Last week, I came across the article taking a dig at blatant insensitivity shown from all sections of the society in the horrific Robinson Street case of Kolkata. While it became another hang out destination for selfie-obsessed people, media raced into reporting every possible detail about the house without even verifying the facts. A Kolkata based theatre group even completed 75% of the script for the play they will be making on the incident – even as the Police is in the middle of the investigation and lot of facts are yet to be confirmed. A Durga Puja organizer is already planning to put up a pandal this year at the venue. Media is adding its own fiction to the half available facts to make it sensational TRP spiraling breaking news. Reporters broke all the possible laws to get access to the mentally ill son of the 77 year old man who burned himself down and alleged to have been staying with skeletons of his two dogs and his sister.
In the last couple of months, this was the nth story I came across showcasing mass insensitivity shown by the public towards very serious issues. While media has often taken a lead in terms of setting the insensitivity benchmark, if the public is doing the same, it will be incorrect to attribute the behavior to media only. Having said that, it is also important to see that two different causes are driving this behavior.
Media insensitivity is primarily driven by commercial interests associated with the TRPs. People love to watch sensational news and the one who is able to sensationalize anything and everything, grabs the maximum eye balls. Reporting news, just as it is, was the trend of 90s Doordarshan era. While we would want the journalists to be more responsible, it is easier said than done. If we want them to worry less about TRPs and worry more about reporting the most accurate news, it requires a change in the way public select the news channels to watch. Expecting it from media is foolish. It cannot happen, thanks to game theory. Even if someone wants to desensationalize the news, they won’t do it because of the risk involved with losing out on TRPs.
Talking about people, obsession and pressure of being popular in the social media era rides high on people. Recently, I came across a radio commercial of a theme park that claimed that you will get more likes, more comments and more friend requests if you take selfies (they had another term for it) at their theme park. Otherwise, the person will meet a miserable death in solitude (that’s coming from me!). A real estate company aired a radio commercial that showed a man narrating his misery of ending up liking his friends’ world tour selfies on Facebook as he wanted to settle in Mumbai and hence, couldn’t afford to go for world tour. But then he purchased a flat at the township constructed by this company, 50kms away from Mumbai, which had architecture inspired (not copied) from the buildings across world famous cities and now he can take selfies inside his township which will make him popular among his friends.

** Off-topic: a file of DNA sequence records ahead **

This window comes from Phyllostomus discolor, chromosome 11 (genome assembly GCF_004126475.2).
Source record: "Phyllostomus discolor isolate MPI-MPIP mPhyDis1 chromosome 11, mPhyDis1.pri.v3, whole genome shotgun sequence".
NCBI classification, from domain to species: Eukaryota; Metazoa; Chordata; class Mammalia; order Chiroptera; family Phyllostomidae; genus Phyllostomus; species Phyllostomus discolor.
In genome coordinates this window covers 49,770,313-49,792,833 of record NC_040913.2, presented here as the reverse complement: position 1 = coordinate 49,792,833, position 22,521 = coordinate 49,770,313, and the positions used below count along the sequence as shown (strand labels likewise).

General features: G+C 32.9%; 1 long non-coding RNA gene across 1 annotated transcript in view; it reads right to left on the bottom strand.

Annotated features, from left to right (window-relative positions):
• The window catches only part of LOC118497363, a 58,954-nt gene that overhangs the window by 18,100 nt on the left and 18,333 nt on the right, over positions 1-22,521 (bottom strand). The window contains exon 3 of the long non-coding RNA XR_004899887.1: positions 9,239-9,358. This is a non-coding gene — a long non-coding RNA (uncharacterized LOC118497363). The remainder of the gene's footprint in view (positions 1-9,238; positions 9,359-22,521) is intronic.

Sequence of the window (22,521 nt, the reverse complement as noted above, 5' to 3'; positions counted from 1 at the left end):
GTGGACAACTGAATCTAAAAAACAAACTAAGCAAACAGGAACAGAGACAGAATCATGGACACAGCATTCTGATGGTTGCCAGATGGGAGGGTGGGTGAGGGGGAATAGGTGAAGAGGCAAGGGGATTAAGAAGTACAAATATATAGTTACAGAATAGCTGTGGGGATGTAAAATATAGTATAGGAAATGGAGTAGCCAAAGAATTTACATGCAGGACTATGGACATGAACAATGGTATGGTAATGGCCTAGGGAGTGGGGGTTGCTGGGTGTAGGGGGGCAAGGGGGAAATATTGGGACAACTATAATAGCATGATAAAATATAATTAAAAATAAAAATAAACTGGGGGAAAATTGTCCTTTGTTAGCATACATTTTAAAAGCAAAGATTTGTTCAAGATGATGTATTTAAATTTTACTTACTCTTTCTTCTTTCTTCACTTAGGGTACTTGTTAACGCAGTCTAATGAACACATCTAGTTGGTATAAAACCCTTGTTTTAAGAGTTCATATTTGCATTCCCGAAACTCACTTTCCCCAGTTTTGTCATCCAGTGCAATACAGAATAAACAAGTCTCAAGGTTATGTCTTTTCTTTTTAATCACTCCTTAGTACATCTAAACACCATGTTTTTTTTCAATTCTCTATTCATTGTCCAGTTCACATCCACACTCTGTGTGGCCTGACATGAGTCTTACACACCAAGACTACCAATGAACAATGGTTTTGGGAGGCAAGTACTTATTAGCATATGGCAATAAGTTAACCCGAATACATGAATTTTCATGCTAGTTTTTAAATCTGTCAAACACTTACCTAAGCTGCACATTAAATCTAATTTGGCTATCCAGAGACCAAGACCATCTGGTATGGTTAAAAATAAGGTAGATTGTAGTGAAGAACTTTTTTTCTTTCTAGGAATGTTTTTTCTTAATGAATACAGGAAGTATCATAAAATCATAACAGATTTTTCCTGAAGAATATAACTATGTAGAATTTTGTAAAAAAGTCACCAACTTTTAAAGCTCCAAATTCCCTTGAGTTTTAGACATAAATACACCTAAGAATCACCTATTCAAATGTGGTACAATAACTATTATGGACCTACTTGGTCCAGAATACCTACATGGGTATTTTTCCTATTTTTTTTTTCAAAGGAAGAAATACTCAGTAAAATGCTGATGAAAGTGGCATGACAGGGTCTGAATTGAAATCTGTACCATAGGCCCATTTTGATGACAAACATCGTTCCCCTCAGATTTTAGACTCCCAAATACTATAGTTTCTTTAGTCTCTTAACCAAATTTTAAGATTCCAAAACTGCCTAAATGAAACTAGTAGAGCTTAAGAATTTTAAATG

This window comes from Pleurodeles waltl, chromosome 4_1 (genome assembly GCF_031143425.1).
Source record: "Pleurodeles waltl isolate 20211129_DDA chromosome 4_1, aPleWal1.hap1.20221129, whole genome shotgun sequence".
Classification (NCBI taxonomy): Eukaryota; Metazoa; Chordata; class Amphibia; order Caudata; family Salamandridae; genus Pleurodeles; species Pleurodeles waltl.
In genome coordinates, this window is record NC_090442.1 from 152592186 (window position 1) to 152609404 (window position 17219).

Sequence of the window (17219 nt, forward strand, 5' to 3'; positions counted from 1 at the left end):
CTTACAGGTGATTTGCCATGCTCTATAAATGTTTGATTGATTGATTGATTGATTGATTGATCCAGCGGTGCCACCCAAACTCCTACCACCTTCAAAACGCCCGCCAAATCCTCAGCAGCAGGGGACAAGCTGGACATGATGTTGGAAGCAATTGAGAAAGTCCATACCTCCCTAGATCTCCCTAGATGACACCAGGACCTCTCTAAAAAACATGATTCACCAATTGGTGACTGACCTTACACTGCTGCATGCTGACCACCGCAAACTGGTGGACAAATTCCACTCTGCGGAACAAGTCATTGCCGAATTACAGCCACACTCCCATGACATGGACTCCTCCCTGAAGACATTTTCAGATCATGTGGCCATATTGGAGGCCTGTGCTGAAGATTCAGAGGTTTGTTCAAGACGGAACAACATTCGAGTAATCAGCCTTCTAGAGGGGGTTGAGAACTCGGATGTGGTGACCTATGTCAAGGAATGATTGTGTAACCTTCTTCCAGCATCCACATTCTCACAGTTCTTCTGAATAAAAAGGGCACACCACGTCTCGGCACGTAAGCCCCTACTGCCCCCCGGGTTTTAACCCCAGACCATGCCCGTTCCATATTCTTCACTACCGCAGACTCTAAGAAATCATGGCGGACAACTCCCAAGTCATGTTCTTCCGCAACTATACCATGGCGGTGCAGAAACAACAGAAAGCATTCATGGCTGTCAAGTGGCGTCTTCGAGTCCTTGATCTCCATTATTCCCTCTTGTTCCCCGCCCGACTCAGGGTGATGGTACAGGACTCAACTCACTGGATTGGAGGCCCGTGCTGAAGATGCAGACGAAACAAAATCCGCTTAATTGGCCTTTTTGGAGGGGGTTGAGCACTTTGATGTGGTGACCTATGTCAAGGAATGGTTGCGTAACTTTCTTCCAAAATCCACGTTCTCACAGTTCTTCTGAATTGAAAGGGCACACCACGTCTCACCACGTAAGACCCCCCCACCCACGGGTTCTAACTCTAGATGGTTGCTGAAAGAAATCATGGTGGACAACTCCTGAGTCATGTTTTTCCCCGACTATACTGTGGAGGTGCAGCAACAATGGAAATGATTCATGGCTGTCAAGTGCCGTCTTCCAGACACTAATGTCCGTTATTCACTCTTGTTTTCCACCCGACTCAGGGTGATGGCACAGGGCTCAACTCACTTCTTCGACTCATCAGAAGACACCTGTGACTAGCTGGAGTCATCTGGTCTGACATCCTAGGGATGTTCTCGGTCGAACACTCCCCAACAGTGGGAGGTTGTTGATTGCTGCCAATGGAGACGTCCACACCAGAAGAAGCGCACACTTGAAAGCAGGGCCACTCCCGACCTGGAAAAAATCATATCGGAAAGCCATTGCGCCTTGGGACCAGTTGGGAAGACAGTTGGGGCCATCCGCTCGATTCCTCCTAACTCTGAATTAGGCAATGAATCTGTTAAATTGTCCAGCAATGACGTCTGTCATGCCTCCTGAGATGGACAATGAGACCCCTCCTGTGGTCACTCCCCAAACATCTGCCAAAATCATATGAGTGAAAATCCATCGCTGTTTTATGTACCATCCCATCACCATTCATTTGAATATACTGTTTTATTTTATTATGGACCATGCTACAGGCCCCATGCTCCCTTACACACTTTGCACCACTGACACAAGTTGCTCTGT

A large part of this obsession and pressure comes from the peers. Before social media, the peer competition was only restricted to the real world and people hardly used to know what their current 700-800 FB friends are doing with their lives unless they communicated 1:1 or during gossips but not to a great detail. While the competition still stays, the speed and the detail with which people come to know about the “rocking” things happening in their friends’ lives has increased. With posts sharing overly rosy picture of their lives to make others jealous, one has no idea what kind of sh*t others go through on a day to day basis.
And then the more time people spend in peeping into others’ all-rosy lives on social media, the more they feel insecure about the quality of their own lives. When the insecurity rides over common sense and more importantly, humility, incidents like Robinson Street or the one of the Statue of Two Hercules or the one of Nepal tragedy happen.
Only when we stop evaluating our lives with the number of Facebook friends we make, number of likes we get, number of retweets on our tweets and number of shares on our posts, number of comments on that Instagram photo and instead, start evaluating it by – how many times we smiled today, how many smiles we received today, how many close friends did we catch up with in last one week, how many people we helped today, how many new places we visited in last one year, did we move a step ahead in achieving our dreams, did we watch that amazing movie just released, how many new places we visited in last one year, did we enjoy what we did at work today, did we share any good experience with someone close today, did we feel happy about something good happening to someone else, did we had a good laugh at least for once today – will we be sensitive towards the things that really matter in life.